Business Times (Singapore) | February 15, 2007
US, Emirates seen getting closer to free trade pact
(DUBAI) Stuttering free trade talks between the Emirates and the US have made some progress in the latest round of talks last week in London, the Emirates Ministry of Finance and Industry said.
The progress involved issues such as environment, e-commerce and copyright, according to a ministry statement released on Monday.
’The two sides have agreed to redouble efforts to resolve the outstanding issues, notably issues related to digital economy and other issues that are still impeding the smooth flow of trade,’ it also said.
However, major sticking points still obstruct a deal, including Washington’s insistence on improvement of labourers’ rights and the country’s overall human rights record.
Emirates’ negotiators have argued that circumstances here are different from those in nearby Bahrain and Oman, two other Gulf countries that have signed US trade pacts.
The Emirates is a federal state with seven semi-autonomous emirates. Its population is dominated by foreign workers, with Emirates citizens being a privileged minority in the country.
US trade negotiators have quickened their talks with the Emirates in hopes of inking an agreement and getting US Congressional approval before special trade promotion authority expires at the end of June. That authority provides for quicker passage through Congress.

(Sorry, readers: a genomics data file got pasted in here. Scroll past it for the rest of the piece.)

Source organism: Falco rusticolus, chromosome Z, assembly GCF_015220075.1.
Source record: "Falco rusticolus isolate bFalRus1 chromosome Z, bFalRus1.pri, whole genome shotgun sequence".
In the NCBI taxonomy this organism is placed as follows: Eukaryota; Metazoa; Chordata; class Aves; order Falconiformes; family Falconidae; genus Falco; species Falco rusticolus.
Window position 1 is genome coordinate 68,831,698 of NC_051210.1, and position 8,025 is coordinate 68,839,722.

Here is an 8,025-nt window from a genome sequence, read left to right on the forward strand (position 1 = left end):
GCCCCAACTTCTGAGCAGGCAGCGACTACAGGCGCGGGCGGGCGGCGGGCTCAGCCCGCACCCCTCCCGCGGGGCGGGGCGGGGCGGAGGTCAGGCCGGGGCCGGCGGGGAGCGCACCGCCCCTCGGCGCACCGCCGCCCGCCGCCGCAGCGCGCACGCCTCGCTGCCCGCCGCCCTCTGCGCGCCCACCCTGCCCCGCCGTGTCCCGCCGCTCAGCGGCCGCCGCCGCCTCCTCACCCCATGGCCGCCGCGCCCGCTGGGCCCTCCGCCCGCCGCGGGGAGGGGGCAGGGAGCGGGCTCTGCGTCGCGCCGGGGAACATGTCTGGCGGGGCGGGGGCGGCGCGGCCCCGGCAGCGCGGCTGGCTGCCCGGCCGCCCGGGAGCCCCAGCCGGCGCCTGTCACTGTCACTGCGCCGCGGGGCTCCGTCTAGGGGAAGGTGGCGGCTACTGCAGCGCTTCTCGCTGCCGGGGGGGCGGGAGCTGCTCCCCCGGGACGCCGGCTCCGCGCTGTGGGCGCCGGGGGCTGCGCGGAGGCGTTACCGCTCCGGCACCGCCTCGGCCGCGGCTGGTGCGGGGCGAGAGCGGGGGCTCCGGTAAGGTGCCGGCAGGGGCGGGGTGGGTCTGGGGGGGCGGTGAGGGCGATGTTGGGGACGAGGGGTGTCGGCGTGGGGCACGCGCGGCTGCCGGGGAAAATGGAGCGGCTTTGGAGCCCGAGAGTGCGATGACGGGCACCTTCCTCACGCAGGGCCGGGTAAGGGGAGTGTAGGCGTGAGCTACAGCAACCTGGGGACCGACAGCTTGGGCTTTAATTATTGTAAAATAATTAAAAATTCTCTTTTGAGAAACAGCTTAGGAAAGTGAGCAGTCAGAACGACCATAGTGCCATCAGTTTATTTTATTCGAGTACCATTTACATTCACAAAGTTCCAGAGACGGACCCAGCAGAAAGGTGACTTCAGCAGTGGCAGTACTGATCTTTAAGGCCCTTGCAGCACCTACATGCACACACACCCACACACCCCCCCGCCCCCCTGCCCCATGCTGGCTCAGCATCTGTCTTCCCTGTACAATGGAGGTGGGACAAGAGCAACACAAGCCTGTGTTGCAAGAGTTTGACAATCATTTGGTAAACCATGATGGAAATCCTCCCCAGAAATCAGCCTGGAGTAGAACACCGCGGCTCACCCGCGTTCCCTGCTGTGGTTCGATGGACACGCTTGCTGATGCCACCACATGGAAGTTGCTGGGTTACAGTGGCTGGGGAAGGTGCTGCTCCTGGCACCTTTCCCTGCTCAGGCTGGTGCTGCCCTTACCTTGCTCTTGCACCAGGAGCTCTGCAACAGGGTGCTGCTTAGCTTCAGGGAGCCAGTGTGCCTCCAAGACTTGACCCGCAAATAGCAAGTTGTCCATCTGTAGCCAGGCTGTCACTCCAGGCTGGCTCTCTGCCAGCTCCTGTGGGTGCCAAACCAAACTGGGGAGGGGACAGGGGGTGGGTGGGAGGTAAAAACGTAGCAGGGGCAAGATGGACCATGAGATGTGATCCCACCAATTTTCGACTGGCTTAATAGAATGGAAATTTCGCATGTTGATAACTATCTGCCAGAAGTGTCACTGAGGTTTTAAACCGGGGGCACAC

The talks are part of a US drive to strike free trade deals with a number of countries in the Middle East as a prelude to US President George Bush’s ultimate goal of creating a free trade area throughout the region by 2013.
The Emirates is the US’ fourth-largest trading partner in the Middle East after Israel, Saudi Arabia and Iraq.
Elsewhere in the Mideast, the US has free trade agreements with Israel and Jordan.
Meanwhile, the six-nation Gulf Cooperation Council, of which the Emirates is a member, is nearing a free trade agreement with the European Union.
EU trade commissioner Peter Mandelson is due in the region in a few weeks to discuss the proposed pact, a local newspaper reported on Tuesday. - AP